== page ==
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Old 09-30-08, 01:29 PM   #3
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Your pile looks like the one we had in our living room...we had no room out side the house.

We'd set up a couple stations when we came back with a bunch of wood...one guy would cut the logs down to a length we knew would fit well into stove...and another would split them. I used my circular saw to cut the 2x4s and our other roommate would take the cut wood inside and stack it.

It took some team work...but like you said...put in some work and its worth it.
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Old 09-30-08, 01:33 PM   #4
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Another source of potentially free wood is a pallet making place. I know someone whose brother does this and has free heat all winter.
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Old 10-02-08, 08:35 AM   #5
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Any place you can get free wood from is great.

Any place you can get CLEAN DRY wood is even better! (Cabinet shop, pallet-making place, etc.)

Pine can cause chimney fires, but not because it burns so hot, rather, it's the pitch or resin that's in the wood. That burns all hot and sticky.

If the chimney already has a build-up of creosote in it, an extra hot fire can ignite that. In general, fairly hot fires burn very clean. "Cooler" fires often don't completely burn all the volatiles, which can stick in the chimney and later catch fire.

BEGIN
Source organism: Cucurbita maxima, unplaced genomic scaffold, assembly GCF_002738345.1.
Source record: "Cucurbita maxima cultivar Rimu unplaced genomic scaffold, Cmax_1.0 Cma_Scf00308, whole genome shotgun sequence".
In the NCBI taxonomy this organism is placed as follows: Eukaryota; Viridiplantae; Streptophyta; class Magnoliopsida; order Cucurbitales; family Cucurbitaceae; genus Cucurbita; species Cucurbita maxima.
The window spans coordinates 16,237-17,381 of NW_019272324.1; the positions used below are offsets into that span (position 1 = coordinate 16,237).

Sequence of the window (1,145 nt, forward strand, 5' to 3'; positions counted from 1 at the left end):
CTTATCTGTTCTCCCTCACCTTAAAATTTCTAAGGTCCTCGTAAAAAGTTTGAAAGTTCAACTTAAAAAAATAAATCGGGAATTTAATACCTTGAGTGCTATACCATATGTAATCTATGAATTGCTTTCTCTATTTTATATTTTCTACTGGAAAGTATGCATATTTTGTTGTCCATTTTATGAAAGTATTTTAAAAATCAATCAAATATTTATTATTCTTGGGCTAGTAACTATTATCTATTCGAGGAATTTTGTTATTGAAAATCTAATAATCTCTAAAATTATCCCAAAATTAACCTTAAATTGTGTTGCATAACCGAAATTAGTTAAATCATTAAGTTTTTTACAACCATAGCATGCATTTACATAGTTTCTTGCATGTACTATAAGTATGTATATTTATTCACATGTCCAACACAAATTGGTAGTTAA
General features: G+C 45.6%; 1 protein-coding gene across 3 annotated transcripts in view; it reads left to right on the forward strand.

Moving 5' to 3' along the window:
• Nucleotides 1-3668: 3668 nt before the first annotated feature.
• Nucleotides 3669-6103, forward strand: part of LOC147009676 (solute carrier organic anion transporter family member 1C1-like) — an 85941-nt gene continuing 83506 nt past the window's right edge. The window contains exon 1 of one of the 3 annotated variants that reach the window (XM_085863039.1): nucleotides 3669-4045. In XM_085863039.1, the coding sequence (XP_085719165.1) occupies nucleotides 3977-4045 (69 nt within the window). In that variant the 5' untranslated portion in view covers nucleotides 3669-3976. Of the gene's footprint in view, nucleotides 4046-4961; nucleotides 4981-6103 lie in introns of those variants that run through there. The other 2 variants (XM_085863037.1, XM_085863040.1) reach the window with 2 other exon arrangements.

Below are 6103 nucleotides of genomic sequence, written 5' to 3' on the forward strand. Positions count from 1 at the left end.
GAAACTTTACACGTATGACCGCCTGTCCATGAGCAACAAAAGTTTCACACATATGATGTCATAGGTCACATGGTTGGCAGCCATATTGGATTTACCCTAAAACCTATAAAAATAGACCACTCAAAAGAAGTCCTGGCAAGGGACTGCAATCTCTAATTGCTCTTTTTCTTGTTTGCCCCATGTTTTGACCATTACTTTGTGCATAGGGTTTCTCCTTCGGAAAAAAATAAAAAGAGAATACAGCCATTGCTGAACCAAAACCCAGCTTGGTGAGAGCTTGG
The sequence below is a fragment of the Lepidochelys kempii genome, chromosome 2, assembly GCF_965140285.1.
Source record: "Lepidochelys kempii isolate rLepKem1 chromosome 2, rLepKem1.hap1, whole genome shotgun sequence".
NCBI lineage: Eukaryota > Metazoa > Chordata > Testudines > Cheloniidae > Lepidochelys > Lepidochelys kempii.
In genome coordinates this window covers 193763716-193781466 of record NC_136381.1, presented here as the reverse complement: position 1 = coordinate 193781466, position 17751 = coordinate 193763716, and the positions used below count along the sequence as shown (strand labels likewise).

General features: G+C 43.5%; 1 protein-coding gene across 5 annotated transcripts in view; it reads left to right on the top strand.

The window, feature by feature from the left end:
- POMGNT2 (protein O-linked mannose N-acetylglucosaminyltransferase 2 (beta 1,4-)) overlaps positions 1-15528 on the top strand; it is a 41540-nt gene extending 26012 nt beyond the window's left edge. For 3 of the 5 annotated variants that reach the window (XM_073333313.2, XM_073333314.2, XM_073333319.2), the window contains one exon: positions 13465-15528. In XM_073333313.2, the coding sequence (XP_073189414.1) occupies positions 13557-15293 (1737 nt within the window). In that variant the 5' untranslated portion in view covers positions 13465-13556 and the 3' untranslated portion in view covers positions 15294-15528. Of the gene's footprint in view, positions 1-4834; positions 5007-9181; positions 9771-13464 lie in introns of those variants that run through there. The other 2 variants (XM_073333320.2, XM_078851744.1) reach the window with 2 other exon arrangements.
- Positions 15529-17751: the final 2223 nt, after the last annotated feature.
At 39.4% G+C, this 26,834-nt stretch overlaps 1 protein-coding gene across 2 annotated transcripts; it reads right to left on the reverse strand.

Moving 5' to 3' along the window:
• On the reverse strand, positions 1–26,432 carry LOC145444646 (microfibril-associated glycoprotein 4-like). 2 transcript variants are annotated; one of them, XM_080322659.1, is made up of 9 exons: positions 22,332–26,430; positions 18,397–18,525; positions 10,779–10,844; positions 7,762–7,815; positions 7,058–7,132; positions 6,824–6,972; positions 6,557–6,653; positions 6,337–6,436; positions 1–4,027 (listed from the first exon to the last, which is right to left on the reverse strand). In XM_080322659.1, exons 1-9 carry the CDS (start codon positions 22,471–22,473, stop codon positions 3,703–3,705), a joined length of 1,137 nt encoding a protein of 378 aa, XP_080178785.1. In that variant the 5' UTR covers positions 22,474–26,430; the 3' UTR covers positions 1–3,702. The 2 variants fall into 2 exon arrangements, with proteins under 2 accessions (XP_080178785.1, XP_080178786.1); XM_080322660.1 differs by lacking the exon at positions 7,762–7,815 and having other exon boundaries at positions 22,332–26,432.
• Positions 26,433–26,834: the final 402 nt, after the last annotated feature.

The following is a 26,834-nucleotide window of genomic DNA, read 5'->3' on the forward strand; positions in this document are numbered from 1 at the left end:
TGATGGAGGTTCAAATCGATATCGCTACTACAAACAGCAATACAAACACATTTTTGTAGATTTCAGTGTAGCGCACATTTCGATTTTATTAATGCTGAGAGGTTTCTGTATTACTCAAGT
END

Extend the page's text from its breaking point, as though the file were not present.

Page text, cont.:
Pine boards or 2x4s would be kiln-dried and should be fine for occasional burning.
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Old 10-16-08, 02:13 PM   #6
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Re: Burning pine,
its my understanding that softwoods have more volitile organic carbons in them that only burn at very high temperatures. Since most people don't like to run their stove hot enough to burn all the VOC's so they condense in the chimney as creosote creating a chimney fire hazard.
So its important to keep the temps up, but especially when burning softwood, given that your starting with a clean chimney. If you think your chimney is gunked up then clean it and then start having hotter shorter fires.
Ian

Doh! just realized that the previous post said everything I did...

Last edited by IndyIan; 10-16-08 at 02:25 PM..
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Old 10-16-08, 06:00 PM   #7
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Short, hot, fires are the best way to burn. You get as much heat out as you can that way.

It is actually very similar to the popular "pulse-and-glide" driving technique.

The main thing that helps is adding mass to whatever holds your stove. Massive stoves hold the quickly burned heat much better. Cast iron stoves are better than sheet metal stoves, and stone and brick are better than cast iron.

One way to make your heat "coast better" is to add mass yourself. I have bricks stacked up behind my cast iron stove. Some sort of a large container of water would work great too!
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Old 10-21-08, 02:16 PM   #8